Why do voters support corrupt politicians? This question is of vital importance if it is believed that corrupt politicians are often widely popular and that corruption has a detrimental effect on development. The answer to the question shows that democracy is not necessarily a palliative to corruption and that reducing corruption may require political changes that go far beyond the administrative reforms of the "good governance" variety.
This is not to suggest that corruption itself is popular. Indeed, we encounter a widely observed paradox: unpopular corruption and popular corrupt politicians. Despite the apparent aversion to corruption, many voters do support Silvio Berlusconi in Italy, Chart Thai in Thailand, the PRI in Mexico and the Congress Party in India. The paradox deepens when we consider that the "game" of corruption is likely to be negative-sum, thus decreasing the overall gains potentially available to the "players." Why would a majority of voters support politicians that are likely to impoverish their community, which may often include the majority of these voters themselves?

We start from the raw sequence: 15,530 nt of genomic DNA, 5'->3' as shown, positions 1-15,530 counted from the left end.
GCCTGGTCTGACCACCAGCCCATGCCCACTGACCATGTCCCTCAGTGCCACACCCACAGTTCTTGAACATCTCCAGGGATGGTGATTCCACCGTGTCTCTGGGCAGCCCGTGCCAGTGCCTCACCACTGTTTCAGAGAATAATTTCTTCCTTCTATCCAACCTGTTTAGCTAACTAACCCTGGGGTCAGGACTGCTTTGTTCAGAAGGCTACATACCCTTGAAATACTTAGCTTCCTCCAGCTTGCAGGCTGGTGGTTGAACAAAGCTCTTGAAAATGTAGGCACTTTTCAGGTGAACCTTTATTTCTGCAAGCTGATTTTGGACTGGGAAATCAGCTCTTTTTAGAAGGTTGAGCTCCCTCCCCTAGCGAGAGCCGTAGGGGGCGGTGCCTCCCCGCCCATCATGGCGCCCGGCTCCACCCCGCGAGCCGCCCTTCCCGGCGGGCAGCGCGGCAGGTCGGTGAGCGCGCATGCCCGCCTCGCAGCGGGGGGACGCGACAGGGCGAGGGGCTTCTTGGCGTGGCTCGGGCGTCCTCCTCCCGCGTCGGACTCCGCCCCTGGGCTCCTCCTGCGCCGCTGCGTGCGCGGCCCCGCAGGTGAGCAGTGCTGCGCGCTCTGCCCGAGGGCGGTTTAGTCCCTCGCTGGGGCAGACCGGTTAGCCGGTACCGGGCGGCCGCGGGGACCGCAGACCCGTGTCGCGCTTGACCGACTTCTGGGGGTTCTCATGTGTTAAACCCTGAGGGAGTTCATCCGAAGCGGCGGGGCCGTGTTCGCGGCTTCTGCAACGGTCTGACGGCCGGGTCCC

The question is not a widely discussed one. Indeed, one not infrequent ploy is to expunge it by defining democracy in such a way that excludes corruption by definition. Nevertheless, the literature yields a number of suggestions why voters might support corrupt politicians. Much of the clientelism literature attempts to explain the support for corrupt politicians by pointing to voters' desire for particularistic benefits - politicians "helping the people." At the same time, it is acknowledged that the majority of those supposedly helped by such practices are impoverished by the corrupt practices of the same politicians. A further twist is added by the claim that patronage systems serve the interest of voters whose income is low and variable. Although plausible, this claim is empirically unsubstantiated. There is little evidence that such "subsistence insurance" influences voting behavior, since it does not seem to have much practical relevance in modern patronage politics. Cultural explanations have similar weaknesses. They are unable to explain the survival of customs that impoverish precisely those who are supposed to